Missouri has pulled its plans to expand Medicaid after the state’s legislature declined to fund the expansion, which voters called for in a ballot initiative last August.
Missouri’s Department of Social Services on Thursday asked the Centers for Medicare & Medicaid Services to withdraw its application to expand Medicaid under the Affordable Care Act (ACA).
“Without a revenue source or funding authority from the General Assembly, we are unable to proceed with the expansion at this time,” said Gov. Mike Parson in a statement Thursday.
The decision is a major setback for advocates who have been organizing ballot initiatives to expand Medicaid in holdout states. So far, there are 10 states that have not expanded under the ACA including Missouri. Oklahoma voters passed a similar ballot initiative to expand, but it has not been implemented yet, according to data from the Kaiser Family Foundation.
Missouri voters approved a constitutional amendment to expand Medicaid back in August 2020, but the state’s legislature refused to appropriate funds for it. The state’s constitution prohibits ballot measures from appropriating funds without any revenue source.
The state’s court of appeals ruled in June of last year that the ballot initiative didn’t create a revenue source or direct the legislature to appropriate funding.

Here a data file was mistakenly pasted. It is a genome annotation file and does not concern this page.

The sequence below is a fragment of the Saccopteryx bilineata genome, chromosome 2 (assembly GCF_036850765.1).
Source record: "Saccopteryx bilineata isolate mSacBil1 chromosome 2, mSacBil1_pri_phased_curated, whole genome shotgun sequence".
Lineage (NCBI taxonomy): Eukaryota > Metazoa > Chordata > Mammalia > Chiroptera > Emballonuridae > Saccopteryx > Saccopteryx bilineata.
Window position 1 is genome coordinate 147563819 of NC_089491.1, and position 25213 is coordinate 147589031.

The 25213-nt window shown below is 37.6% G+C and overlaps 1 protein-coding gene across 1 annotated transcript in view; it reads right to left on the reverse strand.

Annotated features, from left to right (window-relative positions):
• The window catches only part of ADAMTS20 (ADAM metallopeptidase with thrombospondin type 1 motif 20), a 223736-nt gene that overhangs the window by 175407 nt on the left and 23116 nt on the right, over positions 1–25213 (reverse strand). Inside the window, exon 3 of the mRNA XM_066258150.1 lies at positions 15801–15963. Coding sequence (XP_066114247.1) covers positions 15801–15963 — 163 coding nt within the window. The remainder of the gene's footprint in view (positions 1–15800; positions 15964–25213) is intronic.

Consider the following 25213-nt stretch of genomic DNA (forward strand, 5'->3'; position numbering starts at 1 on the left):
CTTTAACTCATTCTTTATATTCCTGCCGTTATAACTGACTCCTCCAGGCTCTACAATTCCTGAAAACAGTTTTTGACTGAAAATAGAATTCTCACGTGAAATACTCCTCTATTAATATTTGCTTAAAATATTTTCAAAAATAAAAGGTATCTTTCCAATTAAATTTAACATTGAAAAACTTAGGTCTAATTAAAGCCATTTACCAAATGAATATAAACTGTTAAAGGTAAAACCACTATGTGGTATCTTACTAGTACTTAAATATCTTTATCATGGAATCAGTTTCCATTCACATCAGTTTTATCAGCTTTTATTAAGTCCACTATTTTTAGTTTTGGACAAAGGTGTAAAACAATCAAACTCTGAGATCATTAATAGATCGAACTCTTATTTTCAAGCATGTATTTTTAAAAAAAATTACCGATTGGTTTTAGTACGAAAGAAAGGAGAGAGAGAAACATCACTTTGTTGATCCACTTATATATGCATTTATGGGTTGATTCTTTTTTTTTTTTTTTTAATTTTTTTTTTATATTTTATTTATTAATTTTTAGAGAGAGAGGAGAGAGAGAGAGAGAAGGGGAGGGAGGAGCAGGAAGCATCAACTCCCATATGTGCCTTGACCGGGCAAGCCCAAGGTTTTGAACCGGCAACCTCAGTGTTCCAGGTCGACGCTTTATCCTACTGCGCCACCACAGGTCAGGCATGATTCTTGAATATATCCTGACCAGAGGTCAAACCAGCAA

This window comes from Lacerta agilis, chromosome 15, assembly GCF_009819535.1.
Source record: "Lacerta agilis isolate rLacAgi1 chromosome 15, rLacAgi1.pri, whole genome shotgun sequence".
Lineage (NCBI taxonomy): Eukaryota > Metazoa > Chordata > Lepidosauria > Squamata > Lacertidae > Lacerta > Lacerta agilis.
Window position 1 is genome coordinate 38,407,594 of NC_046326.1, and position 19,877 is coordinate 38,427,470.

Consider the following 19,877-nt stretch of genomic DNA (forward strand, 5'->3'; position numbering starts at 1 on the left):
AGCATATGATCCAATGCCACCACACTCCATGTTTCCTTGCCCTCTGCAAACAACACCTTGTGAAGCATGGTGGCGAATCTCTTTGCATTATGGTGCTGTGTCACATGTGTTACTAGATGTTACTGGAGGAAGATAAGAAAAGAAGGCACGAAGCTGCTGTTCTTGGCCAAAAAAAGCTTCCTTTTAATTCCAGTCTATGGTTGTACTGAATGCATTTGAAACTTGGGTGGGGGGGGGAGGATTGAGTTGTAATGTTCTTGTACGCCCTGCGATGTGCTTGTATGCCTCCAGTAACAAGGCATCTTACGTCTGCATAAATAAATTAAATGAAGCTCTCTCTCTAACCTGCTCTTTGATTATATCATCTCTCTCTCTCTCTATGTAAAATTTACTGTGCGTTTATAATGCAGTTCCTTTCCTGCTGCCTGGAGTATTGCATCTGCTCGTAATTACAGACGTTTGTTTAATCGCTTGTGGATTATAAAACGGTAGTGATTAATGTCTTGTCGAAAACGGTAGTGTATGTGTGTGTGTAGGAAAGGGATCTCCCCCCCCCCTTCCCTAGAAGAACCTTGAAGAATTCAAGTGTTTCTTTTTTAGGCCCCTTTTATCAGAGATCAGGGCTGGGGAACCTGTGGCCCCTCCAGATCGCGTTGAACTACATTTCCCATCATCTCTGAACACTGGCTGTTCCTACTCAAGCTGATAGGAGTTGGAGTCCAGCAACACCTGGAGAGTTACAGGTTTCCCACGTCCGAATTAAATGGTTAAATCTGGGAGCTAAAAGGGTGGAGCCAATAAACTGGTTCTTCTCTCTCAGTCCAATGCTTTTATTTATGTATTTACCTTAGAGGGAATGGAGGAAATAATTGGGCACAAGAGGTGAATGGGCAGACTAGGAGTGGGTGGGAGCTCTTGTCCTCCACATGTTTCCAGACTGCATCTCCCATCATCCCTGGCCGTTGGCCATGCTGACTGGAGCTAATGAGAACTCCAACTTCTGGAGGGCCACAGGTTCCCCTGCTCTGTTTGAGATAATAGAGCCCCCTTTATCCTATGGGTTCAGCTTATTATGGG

Parson included $1.9 billion for funding the expansion in his annual budget proposal, but the legislature finalized the state’s budget on May 7 without the funds, according to a release from the governor’s office.
Missouri is the latest state that advocates have targeted to expand Medicaid via ballot measures. An initiative in South Dakota has until November to gather signatures for a 2022 measure, and Mississippi is also working to gather signatures by September 2022 for a similar measure, Kaiser said.
The roadblock in Missouri also comes as the Biden administration has sought to sweeten funding to expansion holdouts. The American Rescue Plan Act included funding that increases federal matching Medicaid funds for two years to states that newly expand.